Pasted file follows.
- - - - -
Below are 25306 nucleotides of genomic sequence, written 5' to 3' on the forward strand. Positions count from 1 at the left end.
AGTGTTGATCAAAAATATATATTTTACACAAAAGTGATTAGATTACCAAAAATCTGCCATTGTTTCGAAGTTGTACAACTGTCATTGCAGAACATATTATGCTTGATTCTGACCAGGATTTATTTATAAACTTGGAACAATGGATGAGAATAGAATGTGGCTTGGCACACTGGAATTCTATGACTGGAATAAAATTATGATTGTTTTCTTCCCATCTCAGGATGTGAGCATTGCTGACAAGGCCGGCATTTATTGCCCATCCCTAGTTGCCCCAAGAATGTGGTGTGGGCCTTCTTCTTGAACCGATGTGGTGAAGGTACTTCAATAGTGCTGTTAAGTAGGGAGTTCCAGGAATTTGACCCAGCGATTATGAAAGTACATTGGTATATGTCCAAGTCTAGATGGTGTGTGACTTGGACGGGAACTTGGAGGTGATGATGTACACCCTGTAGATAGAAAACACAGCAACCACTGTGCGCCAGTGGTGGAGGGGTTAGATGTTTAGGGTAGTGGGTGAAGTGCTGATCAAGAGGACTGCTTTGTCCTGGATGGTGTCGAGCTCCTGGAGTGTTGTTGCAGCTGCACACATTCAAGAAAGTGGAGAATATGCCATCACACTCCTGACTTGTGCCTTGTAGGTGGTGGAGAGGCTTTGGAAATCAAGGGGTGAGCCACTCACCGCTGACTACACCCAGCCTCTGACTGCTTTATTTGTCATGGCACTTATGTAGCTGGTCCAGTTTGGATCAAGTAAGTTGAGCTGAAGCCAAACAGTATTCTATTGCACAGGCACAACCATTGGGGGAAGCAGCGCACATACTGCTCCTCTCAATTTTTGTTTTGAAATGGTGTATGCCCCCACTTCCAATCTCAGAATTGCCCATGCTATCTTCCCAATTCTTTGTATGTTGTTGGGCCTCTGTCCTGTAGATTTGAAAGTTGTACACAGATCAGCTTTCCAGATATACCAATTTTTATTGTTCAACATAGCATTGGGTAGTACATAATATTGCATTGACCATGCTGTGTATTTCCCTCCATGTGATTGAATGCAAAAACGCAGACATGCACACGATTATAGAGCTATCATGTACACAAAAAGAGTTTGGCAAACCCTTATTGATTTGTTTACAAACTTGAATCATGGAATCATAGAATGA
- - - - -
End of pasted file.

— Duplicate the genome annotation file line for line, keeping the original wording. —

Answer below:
Below are 25306 nucleotides of genomic sequence, written 5' to 3' on the forward strand. Positions count from 1 at the left end.
AGTGTTGATCAAAAATATATATTTTACACAAAAGTGATTAGATTACCAAAAATCTGCCATTGTTTCGAAGTTGTACAACTGTCATTGCAGAACATATTATGCTTGATTCTGACCAGGATTTATTTATAAACTTGGAACAATGGATGAGAATAGAATGTGGCTTGGCACACTGGAATTCTATGACTGGAATAAAATTATGATTGTTTTCTTCCCATCTCAGGATGTGAGCATTGCTGACAAGGCCGGCATTTATTGCCCATCCCTAGTTGCCCCAAGAATGTGGTGTGGGCCTTCTTCTTGAACCGATGTGGTGAAGGTACTTCAATAGTGCTGTTAAGTAGGGAGTTCCAGGAATTTGACCCAGCGATTATGAAAGTACATTGGTATATGTCCAAGTCTAGATGGTGTGTGACTTGGACGGGAACTTGGAGGTGATGATGTACACCCTGTAGATAGAAAACACAGCAACCACTGTGCGCCAGTGGTGGAGGGGTTAGATGTTTAGGGTAGTGGGTGAAGTGCTGATCAAGAGGACTGCTTTGTCCTGGATGGTGTCGAGCTCCTGGAGTGTTGTTGCAGCTGCACACATTCAAGAAAGTGGAGAATATGCCATCACACTCCTGACTTGTGCCTTGTAGGTGGTGGAGAGGCTTTGGAAATCAAGGGGTGAGCCACTCACCGCTGACTACACCCAGCCTCTGACTGCTTTATTTGTCATGGCACTTATGTAGCTGGTCCAGTTTGGATCAAGTAAGTTGAGCTGAAGCCAAACAGTATTCTATTGCACAGGCACAACCATTGGGGGAAGCAGCGCACATACTGCTCCTCTCAATTTTTGTTTTGAAATGGTGTATGCCCCCACTTCCAATCTCAGAATTGCCCATGCTATCTTCCCAATTCTTTGTATGTTGTTGGGCCTCTGTCCTGTAGATTTGAAAGTTGTACACAGATCAGCTTTCCAGATATACCAATTTTTATTGTTCAACATAGCATTGGGTAGTACATAATATTGCATTGACCATGCTGTGTATTTCCCTCCATGTGATTGAATGCAAAAACGCAGACATGCACACGATTATAGAGCTATCATGTACACAAAAAGAGTTTGGCAAACCCTTATTGATTTGTTTACAAACTTGAATCATGGAATCATAGAATGA